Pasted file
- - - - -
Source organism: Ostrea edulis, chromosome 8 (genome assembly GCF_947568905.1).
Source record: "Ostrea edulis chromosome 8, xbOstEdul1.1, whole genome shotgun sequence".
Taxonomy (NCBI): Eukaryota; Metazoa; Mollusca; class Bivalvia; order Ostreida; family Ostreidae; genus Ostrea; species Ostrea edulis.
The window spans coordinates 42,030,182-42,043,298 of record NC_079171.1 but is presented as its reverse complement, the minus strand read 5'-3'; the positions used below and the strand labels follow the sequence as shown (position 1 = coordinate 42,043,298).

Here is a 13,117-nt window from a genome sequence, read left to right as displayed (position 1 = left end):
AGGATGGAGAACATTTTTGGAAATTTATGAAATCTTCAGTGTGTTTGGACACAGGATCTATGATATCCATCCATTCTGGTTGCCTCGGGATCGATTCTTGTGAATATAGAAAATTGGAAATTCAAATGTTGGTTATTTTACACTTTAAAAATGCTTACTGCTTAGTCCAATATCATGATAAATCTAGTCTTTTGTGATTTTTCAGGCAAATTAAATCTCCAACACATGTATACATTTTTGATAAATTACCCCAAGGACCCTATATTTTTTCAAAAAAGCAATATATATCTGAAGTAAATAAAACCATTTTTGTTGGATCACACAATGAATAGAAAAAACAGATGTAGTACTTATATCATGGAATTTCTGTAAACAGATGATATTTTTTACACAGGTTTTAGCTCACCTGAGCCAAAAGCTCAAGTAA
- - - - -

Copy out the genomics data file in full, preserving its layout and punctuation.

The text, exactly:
Source organism: Ostrea edulis, chromosome 8 (genome assembly GCF_947568905.1).
Source record: "Ostrea edulis chromosome 8, xbOstEdul1.1, whole genome shotgun sequence".
Taxonomy (NCBI): Eukaryota; Metazoa; Mollusca; class Bivalvia; order Ostreida; family Ostreidae; genus Ostrea; species Ostrea edulis.
The window spans coordinates 42,030,182-42,043,298 of record NC_079171.1 but is presented as its reverse complement, the minus strand read 5'-3'; the positions used below and the strand labels follow the sequence as shown (position 1 = coordinate 42,043,298).

Here is a 13,117-nt window from a genome sequence, read left to right as displayed (position 1 = left end):
AGGATGGAGAACATTTTTGGAAATTTATGAAATCTTCAGTGTGTTTGGACACAGGATCTATGATATCCATCCATTCTGGTTGCCTCGGGATCGATTCTTGTGAATATAGAAAATTGGAAATTCAAATGTTGGTTATTTTACACTTTAAAAATGCTTACTGCTTAGTCCAATATCATGATAAATCTAGTCTTTTGTGATTTTTCAGGCAAATTAAATCTCCAACACATGTATACATTTTTGATAAATTACCCCAAGGACCCTATATTTTTTCAAAAAAGCAATATATATCTGAAGTAAATAAAACCATTTTTGTTGGATCACACAATGAATAGAAAAAACAGATGTAGTACTTATATCATGGAATTTCTGTAAACAGATGATATTTTTTACACAGGTTTTAGCTCACCTGAGCCAAAAGCTCAAGTAA